LR: Well, now at least she's following the basic rules, and disclosing the identity of her source. So who does she choose for her next "source" after quoting a bunchh of Russophile propagandists? Why, the pro-Kremlin think-tank Foundation for Effective Politics, of course. No possible reason THEY'D lead us astray, right? I mean, if Putin WAS the next Stalin, they'd tell us, right? Don't you just want to vomit?

Yeltsin, not Putin, re-established Russia as a prominent player in the world arena. Khramchikhin cites such "achievements" as Russia's membership in the Group of Eight and the use of Russia's Black Sea fleet to quell unrest in Georgia in the autumn of 1993. "It was then that Russian peacekeepers appeared in the Commonwealth of Independent States [CIS], and showed themselves to be the only effective peacekeepers in the world," writes Khramchikhin. "Russian soldiers were prepared to kill and be killed, and that is exactly how they were able to quickly stop the bloodshed in Georgia, Moldova and Tajikistan." Whatever the validity of Khramchikhin's assessment of Yeltsin's operations in the near abroad - as well as Russia's minor standoff with North Atlantic Treaty Organization troops over Kosovo - such activism does contrast sharply with Putin's administration, which has made concessions to withdraw bases from Georgia and other CIS countries.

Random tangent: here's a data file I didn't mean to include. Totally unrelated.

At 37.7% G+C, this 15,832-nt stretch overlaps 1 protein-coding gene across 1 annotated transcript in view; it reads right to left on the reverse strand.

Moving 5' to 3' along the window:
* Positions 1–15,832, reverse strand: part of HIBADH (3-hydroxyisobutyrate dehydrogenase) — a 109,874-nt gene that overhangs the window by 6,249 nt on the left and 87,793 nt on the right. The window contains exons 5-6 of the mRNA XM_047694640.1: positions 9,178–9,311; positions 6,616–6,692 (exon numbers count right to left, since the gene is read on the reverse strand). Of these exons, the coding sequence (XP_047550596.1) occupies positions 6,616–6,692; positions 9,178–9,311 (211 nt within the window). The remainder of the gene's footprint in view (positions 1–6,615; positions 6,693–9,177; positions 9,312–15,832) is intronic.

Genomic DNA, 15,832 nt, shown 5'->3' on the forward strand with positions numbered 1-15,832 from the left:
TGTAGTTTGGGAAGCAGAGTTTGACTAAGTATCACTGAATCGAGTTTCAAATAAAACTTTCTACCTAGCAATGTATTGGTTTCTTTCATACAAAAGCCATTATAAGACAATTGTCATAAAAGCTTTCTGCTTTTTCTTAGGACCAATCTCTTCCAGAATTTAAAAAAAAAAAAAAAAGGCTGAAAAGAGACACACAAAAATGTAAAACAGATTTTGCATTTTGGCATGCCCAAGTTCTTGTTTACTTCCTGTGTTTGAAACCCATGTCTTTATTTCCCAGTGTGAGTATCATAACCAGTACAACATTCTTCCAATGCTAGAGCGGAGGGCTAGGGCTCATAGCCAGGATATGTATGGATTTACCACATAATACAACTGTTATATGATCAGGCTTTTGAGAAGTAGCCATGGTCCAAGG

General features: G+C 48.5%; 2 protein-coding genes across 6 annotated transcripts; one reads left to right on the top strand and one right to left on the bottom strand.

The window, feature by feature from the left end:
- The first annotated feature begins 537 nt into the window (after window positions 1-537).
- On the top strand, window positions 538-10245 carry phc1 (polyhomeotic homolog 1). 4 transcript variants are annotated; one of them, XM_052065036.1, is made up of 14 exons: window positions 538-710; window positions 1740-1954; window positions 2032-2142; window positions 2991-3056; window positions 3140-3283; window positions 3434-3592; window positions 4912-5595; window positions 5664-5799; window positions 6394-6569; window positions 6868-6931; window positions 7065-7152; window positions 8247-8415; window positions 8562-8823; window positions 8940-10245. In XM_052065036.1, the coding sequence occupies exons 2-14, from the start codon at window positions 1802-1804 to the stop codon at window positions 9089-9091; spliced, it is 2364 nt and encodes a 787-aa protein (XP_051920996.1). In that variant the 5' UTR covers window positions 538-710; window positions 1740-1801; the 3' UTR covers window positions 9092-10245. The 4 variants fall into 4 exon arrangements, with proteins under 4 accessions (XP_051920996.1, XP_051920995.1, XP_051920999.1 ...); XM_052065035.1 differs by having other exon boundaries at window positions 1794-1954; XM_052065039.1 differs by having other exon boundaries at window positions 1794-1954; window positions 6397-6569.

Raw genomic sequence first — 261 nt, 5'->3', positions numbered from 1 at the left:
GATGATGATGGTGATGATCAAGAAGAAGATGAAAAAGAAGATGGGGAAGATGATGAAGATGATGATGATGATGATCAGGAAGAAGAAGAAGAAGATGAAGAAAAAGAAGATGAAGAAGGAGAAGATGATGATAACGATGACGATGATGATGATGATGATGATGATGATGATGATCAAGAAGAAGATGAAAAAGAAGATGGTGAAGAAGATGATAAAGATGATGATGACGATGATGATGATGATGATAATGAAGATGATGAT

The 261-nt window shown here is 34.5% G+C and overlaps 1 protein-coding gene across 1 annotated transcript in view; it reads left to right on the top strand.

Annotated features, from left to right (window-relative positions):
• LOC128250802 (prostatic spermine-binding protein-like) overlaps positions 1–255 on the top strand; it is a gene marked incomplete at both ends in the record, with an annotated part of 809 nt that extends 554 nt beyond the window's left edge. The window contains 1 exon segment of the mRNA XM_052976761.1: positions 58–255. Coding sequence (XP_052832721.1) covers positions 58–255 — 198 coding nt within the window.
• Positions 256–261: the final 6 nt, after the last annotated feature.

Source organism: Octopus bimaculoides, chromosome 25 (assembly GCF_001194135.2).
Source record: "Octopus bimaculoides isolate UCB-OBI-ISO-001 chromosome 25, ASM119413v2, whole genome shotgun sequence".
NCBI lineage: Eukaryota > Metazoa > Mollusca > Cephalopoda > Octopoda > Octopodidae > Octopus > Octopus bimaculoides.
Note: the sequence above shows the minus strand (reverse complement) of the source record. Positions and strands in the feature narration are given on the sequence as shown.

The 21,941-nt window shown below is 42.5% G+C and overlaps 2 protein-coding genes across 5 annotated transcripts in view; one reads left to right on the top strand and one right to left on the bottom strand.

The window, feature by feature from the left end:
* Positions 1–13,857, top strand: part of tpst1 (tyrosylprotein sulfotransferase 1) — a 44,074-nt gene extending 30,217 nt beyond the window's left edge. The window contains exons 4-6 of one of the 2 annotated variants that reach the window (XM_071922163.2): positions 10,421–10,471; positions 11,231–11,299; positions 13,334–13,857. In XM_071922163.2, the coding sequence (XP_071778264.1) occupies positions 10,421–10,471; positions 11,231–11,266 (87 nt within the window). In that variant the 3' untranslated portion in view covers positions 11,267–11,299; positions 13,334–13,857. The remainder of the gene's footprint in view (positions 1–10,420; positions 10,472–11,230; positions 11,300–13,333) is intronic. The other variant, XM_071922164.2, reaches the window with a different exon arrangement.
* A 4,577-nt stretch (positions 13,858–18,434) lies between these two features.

LR: CONCESSIONS? Well, I guess by that definition Hitler made the "concession" to vacate Russia after he invaded it, and the South made the concession to end slavery after the Civil War in the U.S. Gosh, LR never realized what a nice, reasonable fellow that Hitler was. Of course, there was that little matter where Putin tried to overthrow the elected governments of Ukraine (with a poisoning) and Georgia (with a coup d'etat). But those are probably just minor details, right?

"It was Putin who made Washington the source of legitimacy for post-Soviet regimes," concurred Belkovsky. "Even under Yeltsin the source of that legitimacy was Moscow: not a single leader in the former USSR could feel safe if he had deliberately turned his back to the Kremlin. Now ... the position of the Kremlin doesn't really interest anyone."

LR: Right back to Belkovsky again! Does this woman have ANY shame? Is she EVER going to quote the analysis of ANYONE who is even A LITTLE BIT critical of the Kremlin, or at least not paid by it? By the way, lady, tell that stuff about how harmless and unfeared the Kremlin is to Victor Yushcheko, Anna Politkovskaya and Alexander Litvinenko, you crazed wombat.